McCain urges China, Russia, to back N Korea sanctions
US Senator John McCain questioned China’s commitment to restraining North Korea, and called on Beijing and Moscow to back punitive sanctions after the hermit state’s rocket launch.world Updated: Apr 06, 2009 10:39 IST
US Senator John McCain questioned China’s commitment to restraining North Korea, and called on Beijing and Moscow to back punitive sanctions after the hermit state’s rocket launch.
McCain, who stood unsuccessfully for the US presidency last year, said the reaction from Beijing and Moscow to Sunday’s launch, they urged restraint in handling the North -- had been “predictable.”
“We all know that the major influence on North Korea is China. Everyone knows that,” McCain said. “The Chinese have been, I think, less than committed to restraining North Korea’s activities.”
He said statements by China and Russia amounted to an under-reaction to the gravity of the situation, and urged the UN Security Council to agree a tough response.
“It is time to turn its past words into meaningful action, including punitive sanctions, against the regime in Pyongyang,” McCain said.
“In conducting this launch North Korea defied the will of the international community, including China and Russia, and they should join the United States and others in imposing strict sanctions.”
The North insists the rocket placed a satellite into orbit, but the United States and its allies say it never made it into space and the real purpose was to test the delivery vehicle, a long-range Taepodong-2 ballistic missile.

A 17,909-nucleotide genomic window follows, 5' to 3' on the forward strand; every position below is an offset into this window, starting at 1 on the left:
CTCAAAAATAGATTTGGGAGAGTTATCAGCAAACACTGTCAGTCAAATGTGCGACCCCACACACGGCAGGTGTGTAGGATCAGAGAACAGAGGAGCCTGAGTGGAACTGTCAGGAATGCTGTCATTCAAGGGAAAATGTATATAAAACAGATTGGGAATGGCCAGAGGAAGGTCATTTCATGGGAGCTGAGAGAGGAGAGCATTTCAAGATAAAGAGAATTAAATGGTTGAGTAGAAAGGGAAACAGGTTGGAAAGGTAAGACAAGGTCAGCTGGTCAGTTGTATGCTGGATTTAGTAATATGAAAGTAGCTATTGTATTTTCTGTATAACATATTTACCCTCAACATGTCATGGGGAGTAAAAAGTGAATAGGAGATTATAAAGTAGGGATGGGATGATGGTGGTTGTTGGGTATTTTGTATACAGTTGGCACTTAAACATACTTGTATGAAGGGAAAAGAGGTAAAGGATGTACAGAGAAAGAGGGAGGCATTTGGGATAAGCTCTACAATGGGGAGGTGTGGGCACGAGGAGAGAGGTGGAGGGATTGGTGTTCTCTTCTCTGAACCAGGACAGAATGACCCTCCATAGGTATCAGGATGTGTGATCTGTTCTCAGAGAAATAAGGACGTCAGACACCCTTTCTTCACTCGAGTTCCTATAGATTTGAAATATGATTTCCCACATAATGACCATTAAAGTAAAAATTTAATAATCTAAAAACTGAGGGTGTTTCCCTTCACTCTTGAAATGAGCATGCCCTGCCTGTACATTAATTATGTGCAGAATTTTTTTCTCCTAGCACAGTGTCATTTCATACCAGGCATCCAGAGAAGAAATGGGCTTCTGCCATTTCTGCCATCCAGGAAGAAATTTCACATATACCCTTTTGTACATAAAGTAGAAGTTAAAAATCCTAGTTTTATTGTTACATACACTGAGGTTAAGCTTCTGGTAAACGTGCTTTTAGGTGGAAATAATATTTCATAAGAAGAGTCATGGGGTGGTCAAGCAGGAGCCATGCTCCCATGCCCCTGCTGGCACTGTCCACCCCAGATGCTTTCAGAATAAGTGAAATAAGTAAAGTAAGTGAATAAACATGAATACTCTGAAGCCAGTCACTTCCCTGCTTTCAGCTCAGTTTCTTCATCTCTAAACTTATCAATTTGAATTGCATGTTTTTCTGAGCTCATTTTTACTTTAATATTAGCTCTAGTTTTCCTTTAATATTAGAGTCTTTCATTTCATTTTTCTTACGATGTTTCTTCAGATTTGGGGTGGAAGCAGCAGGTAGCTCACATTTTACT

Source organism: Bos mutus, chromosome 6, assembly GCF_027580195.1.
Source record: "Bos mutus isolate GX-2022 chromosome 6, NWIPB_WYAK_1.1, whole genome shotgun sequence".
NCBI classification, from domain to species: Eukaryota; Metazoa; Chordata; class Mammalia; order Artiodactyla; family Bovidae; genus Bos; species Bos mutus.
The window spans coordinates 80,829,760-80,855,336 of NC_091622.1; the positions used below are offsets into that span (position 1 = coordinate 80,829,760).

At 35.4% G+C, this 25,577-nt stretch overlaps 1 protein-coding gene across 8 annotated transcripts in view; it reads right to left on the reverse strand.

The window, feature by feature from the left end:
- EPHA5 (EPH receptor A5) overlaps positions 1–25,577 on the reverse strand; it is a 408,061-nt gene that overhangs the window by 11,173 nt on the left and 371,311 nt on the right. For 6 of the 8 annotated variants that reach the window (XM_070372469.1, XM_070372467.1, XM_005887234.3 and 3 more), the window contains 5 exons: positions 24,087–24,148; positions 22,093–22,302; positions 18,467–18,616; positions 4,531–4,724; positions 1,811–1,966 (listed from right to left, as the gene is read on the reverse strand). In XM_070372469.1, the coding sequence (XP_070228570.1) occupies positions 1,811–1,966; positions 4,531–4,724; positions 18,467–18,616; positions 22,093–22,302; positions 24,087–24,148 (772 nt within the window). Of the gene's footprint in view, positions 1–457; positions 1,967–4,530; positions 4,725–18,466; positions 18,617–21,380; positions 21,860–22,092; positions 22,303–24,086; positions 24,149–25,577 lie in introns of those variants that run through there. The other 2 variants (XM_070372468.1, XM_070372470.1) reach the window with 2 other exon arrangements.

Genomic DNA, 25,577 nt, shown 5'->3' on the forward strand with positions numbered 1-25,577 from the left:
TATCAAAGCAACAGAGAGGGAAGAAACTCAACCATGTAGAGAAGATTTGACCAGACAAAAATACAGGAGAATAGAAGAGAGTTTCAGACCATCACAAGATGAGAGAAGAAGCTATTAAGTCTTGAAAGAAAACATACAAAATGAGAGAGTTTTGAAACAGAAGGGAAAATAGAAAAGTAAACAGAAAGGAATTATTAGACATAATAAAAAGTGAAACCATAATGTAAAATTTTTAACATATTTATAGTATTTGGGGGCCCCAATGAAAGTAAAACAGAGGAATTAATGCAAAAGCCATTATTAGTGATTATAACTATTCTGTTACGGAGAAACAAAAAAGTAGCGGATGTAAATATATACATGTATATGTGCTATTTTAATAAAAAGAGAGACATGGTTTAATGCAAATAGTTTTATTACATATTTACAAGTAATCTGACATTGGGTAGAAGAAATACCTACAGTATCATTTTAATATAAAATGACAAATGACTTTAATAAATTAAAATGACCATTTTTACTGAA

The Security Council met Sunday for three hours behind closed doors in New York, but adjourned without agreement on its response to what Western members said was a clear violation of UN resolutions.
McCain, who was in Hong Kong on an Asian tour, called for total compliance in stopping the export of weapons and luxury goods to North Korea.
“Maybe it is time we heard from Russia and China, ‘we will act with you to impose sanctions that will stop activities that are clearly in violation of UN Security Council resolutions´,” he added.
he said Christopher Hill, who headed the US delegation to six-nation talks aimed at halting North Korea’s nuclear programme and has been nominated as the new US ambassador to Iraq, had stoked hopes diplomacy could curb Pyongyang’s ambitions.
“I think it is very clear that Ambassador Hill, at least from my view of his performance, raised expectations during his conduct as chief negotiator for our administration,” McCain said.
“I don’t like to single out particular individuals. This was, frankly, a collective failure and it raises the level of risk for security in the future.”
The six-party talks bring together the two Koreas, China, Japan, Russia and the United States.
McCain, accompanied by Senators Lindsey Graham and Amy Klobuchar, met Hong Kong chief executive Donald Tsang and pro-democracy activists during his short trip here.
The group were heading Monday to Vietnam, and will also visit Japan and China.